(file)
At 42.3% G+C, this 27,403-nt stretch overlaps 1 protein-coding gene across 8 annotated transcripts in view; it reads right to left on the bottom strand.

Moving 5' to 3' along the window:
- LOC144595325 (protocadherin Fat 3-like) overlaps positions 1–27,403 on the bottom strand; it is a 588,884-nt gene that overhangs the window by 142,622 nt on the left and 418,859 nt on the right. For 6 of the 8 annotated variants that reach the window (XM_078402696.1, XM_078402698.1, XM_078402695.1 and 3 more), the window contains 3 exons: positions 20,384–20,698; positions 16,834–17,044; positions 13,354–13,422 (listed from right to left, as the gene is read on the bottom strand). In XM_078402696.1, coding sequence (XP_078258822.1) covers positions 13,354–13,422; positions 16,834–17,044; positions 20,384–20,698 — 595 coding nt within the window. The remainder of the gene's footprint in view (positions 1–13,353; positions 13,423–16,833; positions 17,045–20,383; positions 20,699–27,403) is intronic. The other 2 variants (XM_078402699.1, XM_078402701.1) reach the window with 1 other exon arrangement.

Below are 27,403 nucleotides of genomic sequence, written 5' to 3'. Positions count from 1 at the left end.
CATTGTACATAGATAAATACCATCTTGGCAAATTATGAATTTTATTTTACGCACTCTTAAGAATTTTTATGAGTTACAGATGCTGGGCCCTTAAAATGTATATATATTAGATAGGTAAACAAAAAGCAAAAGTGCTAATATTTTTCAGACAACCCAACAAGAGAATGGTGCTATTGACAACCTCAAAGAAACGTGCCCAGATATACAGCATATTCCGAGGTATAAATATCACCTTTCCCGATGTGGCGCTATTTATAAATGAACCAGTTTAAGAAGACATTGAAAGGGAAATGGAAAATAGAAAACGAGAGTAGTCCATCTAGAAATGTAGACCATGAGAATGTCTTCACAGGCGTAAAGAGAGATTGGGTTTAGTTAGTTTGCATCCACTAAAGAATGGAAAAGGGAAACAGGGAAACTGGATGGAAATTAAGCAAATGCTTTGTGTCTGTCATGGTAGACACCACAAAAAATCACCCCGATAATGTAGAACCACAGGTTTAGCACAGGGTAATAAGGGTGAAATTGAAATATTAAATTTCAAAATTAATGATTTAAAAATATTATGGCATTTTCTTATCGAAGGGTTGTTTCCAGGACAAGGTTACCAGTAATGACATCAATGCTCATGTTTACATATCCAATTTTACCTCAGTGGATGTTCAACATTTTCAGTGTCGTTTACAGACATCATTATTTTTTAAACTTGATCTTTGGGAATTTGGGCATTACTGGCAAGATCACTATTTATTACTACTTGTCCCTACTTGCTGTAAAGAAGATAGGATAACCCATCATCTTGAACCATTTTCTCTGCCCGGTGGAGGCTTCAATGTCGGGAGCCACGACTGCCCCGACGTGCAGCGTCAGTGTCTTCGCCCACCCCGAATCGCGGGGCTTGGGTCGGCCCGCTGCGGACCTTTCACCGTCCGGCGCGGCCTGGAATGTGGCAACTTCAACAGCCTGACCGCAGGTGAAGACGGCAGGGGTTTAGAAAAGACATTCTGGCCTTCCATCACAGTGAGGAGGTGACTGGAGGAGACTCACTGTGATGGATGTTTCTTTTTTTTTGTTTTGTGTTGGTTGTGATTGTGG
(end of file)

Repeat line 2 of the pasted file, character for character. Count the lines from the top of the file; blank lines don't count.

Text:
Moving 5' to 3' along the window: